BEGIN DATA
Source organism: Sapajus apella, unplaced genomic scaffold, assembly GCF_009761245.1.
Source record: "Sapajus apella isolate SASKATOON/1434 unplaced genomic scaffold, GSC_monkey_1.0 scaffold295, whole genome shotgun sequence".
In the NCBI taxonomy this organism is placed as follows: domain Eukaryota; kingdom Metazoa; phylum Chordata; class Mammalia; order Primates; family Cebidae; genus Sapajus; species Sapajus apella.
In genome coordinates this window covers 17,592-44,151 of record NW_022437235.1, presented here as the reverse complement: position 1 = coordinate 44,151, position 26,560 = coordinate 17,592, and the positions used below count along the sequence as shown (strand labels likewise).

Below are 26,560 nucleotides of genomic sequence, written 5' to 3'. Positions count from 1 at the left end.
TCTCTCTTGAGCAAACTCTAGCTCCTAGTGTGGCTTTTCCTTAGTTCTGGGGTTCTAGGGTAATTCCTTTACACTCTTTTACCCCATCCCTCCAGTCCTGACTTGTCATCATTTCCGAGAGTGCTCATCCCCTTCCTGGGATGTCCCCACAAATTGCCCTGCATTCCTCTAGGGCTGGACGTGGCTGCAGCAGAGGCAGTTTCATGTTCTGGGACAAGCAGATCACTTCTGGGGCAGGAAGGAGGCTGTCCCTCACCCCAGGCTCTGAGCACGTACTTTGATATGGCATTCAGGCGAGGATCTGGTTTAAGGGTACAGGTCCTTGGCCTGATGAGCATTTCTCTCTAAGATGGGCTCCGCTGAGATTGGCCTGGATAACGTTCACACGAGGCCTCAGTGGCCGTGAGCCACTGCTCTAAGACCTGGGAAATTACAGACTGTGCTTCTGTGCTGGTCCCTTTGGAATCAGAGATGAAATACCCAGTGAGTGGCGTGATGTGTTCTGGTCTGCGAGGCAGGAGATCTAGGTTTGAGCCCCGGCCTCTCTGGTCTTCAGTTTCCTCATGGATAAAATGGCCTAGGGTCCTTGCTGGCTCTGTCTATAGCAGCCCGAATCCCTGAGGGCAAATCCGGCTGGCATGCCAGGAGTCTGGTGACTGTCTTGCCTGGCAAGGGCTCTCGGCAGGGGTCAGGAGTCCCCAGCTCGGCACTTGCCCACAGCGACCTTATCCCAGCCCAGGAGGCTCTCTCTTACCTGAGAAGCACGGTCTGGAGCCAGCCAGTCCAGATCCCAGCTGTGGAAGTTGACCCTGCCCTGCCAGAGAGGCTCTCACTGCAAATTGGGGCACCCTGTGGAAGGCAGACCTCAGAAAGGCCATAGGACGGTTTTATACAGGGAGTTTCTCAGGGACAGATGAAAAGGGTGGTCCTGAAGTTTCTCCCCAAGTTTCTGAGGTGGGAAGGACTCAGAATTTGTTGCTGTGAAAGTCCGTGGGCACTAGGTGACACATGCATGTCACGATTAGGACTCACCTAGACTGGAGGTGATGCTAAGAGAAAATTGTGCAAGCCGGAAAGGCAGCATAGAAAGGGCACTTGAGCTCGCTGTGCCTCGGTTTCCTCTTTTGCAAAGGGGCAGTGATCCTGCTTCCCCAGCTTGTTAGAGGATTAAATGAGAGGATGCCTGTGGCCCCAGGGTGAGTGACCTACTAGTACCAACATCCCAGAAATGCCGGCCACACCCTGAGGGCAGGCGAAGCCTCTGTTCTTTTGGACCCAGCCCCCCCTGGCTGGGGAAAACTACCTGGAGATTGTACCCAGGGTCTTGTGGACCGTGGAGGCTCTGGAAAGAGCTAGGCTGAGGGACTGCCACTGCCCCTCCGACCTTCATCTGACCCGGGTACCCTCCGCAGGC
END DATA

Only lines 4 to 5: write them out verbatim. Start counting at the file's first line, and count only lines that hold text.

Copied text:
In genome coordinates this window covers 17,592-44,151 of record NW_022437235.1, presented here as the reverse complement: position 1 = coordinate 44,151, position 26,560 = coordinate 17,592, and the positions used below count along the sequence as shown (strand labels likewise).

Below are 26,560 nucleotides of genomic sequence, written 5' to 3'. Positions count from 1 at the left end.